&=& m^2\left(x^2 - 2xx_0 + x_0^2\right) + 2mxy_\text{intercept} - 2mx_0y_\text{intercept} \\
&+& 2mxy_0 - 2mx_0y_0 + y_\text{intercept}^2 + 2y_\text{intercept}y_0 + y_0^2 \\
&=& m^2 x^2 - 2m^2xx_0 + m^2x_0^2 + 2mxy_\text{intercept} - 2mx_0y_\text{intercept} \\
&+& 2mxy_0 - 2mx_0y_0 + y_\text{intercept}^2 + 2y_\text{intercept}y_0 + y_0^2.
\end{eqnarray*}

Using the previous equation, the equation of the ellipse becomes
\begin{eqnarray*}
\frac{x^2}{a^2} + \frac{m^2 x^2 - 2m^2xx_0 + m^2x_0^2 + \cdots}{b^2} &=& 1.
\end{eqnarray*}

And then joining terms with ##x^2## and ##x## to form a polynomial function of order 2;
\begin{eqnarray*}
\left(\frac{1}{a^2} + \frac{m^2}{b^2}\right)x^2 + \left(\frac{-2m^2x_0 + 2my_\text{intercept} + 2my_0}{b^2} \right)x + \left(\frac{m^2x_0^2 - 2mx_0y_\text{intercept} - 2mx_0y_0 + y_\text{intercept}^2 + 2y_\text{intercept}y_0 + y_0^2}{b^2} - 1\right) = 0.
\end{eqnarray*}

This is similar to the form of the polynomial ##ax^2 + bx + c = 0##, which can be solved using the quadratic formula. Letting
\begin{eqnarray*}
a &=& \frac{1}{a^2} + \frac{m^2}{b^2}, \\
&=& \frac{b^2 + a^2 m^2}{a^2 b^2}, \\
b &=& \frac{-2m^2x_0 + 2my_\text{intercept} + 2my_0}{b^2}, \\
c &=& \frac{m^2x_0^2 - 2mx_0y_\text{intercept} - 2mx_0y_0 + y_\text{intercept}^2 + 2y_\text{intercept}y_0 + y_0^2}{b^2} - 1, \\
&=& \frac{m^2x_0^2 - 2mx_0y_\text{intercept} - 2mx_0y_0 + y_\text{intercept}^2 + 2y_\text{intercept}y_0 + y_0^2 - b^2}{b^2}.
\end{eqnarray*}

I plan to divide the solution to the quadratic equation into several parts for an easier reading of my attempt. The division of the quadratic equation will be ##-b##, ##b^2##, ##4ac##, and ##2a##.
\begin{eqnarray*}
-b &=& \frac{2mx_0 - 2my_\text{intercept} - 2my_0}{b^2}, \\
b^2 &=& \frac{\left(2m^2x_0 - 2my_\text{intercept} - 2my_0\right)^2}{b^4}, \\
&=& \frac{4 m^4 x_0^2 - 8 m^3 x_0 y_\text{intercept} - 8 m^3 x_0 y_0 + 4 m^2 y_\text{intercept}^2 + 8 m^2 y_\text{intercept} y_0 + 4 m^2 y_0^2}{b^4}, \\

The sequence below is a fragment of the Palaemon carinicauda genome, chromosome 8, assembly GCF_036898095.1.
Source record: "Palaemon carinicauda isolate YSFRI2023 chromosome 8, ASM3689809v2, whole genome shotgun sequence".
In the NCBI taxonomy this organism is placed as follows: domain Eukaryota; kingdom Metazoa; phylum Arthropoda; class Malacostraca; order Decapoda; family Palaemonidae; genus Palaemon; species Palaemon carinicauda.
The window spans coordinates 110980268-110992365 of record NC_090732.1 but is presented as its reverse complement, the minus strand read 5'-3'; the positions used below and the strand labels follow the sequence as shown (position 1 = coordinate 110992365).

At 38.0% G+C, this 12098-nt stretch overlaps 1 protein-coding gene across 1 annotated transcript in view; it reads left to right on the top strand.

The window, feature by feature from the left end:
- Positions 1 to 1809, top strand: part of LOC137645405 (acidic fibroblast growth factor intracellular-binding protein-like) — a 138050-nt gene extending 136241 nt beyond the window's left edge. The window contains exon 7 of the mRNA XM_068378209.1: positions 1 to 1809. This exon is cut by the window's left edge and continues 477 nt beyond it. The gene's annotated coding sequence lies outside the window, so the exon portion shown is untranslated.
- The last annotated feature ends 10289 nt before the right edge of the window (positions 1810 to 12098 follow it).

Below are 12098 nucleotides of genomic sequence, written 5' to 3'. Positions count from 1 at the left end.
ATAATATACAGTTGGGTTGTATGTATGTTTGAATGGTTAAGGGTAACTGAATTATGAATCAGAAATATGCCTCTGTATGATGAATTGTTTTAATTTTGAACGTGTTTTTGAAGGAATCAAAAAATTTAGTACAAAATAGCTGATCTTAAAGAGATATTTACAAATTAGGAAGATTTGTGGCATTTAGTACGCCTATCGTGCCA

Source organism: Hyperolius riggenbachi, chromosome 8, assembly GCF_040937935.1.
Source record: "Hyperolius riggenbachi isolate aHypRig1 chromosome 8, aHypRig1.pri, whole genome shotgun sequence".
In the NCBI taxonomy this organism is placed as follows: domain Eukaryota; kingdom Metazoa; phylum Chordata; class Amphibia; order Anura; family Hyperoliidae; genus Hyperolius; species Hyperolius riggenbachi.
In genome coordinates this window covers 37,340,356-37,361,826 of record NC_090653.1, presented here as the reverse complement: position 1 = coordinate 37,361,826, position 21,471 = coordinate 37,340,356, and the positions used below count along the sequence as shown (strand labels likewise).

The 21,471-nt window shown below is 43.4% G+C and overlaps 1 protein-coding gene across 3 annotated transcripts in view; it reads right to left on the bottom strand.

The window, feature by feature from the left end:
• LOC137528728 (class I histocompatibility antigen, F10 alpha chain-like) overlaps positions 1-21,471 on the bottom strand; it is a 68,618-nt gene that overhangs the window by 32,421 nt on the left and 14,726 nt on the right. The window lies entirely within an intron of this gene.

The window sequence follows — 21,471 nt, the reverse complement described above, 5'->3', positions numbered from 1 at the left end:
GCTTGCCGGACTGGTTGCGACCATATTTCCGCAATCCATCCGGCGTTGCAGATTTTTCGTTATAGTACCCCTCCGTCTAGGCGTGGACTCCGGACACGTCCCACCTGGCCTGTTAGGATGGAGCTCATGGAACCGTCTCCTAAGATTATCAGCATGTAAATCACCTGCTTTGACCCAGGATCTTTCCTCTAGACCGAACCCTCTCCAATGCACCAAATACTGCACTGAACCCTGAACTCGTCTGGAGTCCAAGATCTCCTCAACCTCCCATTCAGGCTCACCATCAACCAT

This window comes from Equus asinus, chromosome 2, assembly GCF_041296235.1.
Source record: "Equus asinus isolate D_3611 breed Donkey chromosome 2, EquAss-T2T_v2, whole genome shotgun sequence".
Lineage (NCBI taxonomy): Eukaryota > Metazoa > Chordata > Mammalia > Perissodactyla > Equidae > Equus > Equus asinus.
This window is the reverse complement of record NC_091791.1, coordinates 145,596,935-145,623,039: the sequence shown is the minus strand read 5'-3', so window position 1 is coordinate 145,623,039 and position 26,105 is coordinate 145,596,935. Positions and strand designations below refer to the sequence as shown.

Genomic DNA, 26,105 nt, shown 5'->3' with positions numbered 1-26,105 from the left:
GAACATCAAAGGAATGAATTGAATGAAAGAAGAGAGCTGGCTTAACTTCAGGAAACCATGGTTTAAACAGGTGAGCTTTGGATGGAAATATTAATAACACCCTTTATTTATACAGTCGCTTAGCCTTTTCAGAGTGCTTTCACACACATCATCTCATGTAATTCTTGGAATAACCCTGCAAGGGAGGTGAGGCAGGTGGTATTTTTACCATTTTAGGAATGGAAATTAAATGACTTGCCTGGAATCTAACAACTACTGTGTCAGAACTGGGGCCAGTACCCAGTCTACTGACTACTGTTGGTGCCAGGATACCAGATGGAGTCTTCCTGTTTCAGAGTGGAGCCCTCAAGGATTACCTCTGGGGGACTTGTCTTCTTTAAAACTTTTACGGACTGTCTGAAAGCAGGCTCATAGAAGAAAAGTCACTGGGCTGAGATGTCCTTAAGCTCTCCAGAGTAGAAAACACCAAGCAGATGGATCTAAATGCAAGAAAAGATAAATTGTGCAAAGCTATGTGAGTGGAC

4ac &=& 4 \left(\frac{b^2 + a^2 m^2}{a^2 b^2}\right) \left(\frac{m^2x_0^2 - 2mx_0y_\text{intercept} - 2mx_0y_0 + y_\text{intercept}^2 + 2y_\text{intercept}y_0 + y_0^2}{b^2} - 1\right), \\
&=& \frac{4 b^2 m^2 x_0^2 - 8 b^2 m x_0 y_\text{intercept} - 8 b^2 m x_0 y_0 + 4 b^2 y_\text{intercept}^2 + 8 b^2 y_\text{intercept} y_0 + 4 b^2 y_0^2 - 4 b^4 + 4 a^2 m^4 x_0^2 - 8 a^2 m^3 x_0 y_\text{intercept} - 8 a^2 m^3 x_0 y_0 + 4 a^2 m^2 y_\text{intercept}^2 + 8 a^2 m^2 y_\text{intercept} y_0 + 4 a^2 m^2 y_0^2 - 4 a^2 b^2 m^2}{a^2 b^4}, \\
2a &=& \frac{2 b^2 + 2 a^2 m^2}{a^2 b^2}.
\end{eqnarray*}

The next part will be ##b^2 - 4ac##;
\begin{eqnarray*}
b^2 - 4ac &=& \frac{4 m^4 x_0^2 - 8 m^3 x_0 y_\text{intercept} - 8 m^3 x_0 y_0 + 4 m^2 y_\text{intercept}^2 + 8 m^2 y_\text{intercept} y_0 + 4 m^2 y_0^2}{b^4} - \frac{4 b^2 m^2 x_0^2 - 8 b^2 m x_0 y_\text{intercept} - 8 b^2 m x_0 y_0 + 4 b^2 y_\text{intercept}^2 + 8 b^2 y_\text{intercept} y_0 + 4 b^2 y_0^2 - 4 b^4 + 4 a^2 m^4 x_0^2 - 8 a^2 m^3 x_0 y_\text{intercept} - 8 a^2 m^3 x_0 y_0 + 4 a^2 m^2 y_\text{intercept}^2 + 8 a^2 m^2 y_\text{intercept} y_0 + 4 a^2 m^2 y_0^2 - 4 a^2 b^2 m^2}{a^2 b^4} \\
&=& \left(\frac{4 a^2 m^4 x_0^2 - 8 a^2 m^3 x_0 y_\text{intercept} - 8 a^2 m^3 x_0 y_0 + 4 a^2 m^2 y_\text{intercept}^2 + 8 a^2 m^2 y_\text{intercept} y_0 + 4 a^2 m^2 y_0^2 - 4 b^2 m^2 x_0^2 + 8 b^2 m x_0 y_\text{intercept} + 8 b^2 m x_0 y_0 - 4 b^2 y_\text{intercept}^2 - 8 b^2 y_\text{intercept} y_0 - 4 b^2 y_0^2 + 4 b^4 - 4 a^2 m^4 x_0^2 + 8 a^2 m^3 x_0 y_\text{intercept} + 8 a^2 m^3 x_0 y_0 - 4 a^2 m^2 y_\text{intercept}^2 - 8 a^2 m^2 y_\text{intercept} y_0 - 4 a^2 m^2 y_0^2 + 4 a^2 b^2 m^2}{a^2 b^4}\right) \\
&=& \left(\frac{-4 b^2 m^2 x_0^2 + 8 b^2 m x_0 y_\text{intercept} + 8 b^2 m x_0 y_0 - 4 b^2 y_\text{intercept}^2 - 8 b^2 y_\text{intercept} y_0 - 4 b^2 y_0^2 + 4 b^4 + 4 a^2 b^2 m^2}{a^2 b^4}\right) \\
&=& \frac{-4b^2\left(m^2 x_0^2 - 2mx_0y_0 + y_0^2 - 2mx_0y_\text{intercept} + y_\text{intercept}^2 + 2y_\text{intercept}y_0 - b^2 - a^2m^2\right)}{b^4}.
\end{eqnarray*}

This is where I get stuck... I do not know how to simplify the equation further.

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Nidum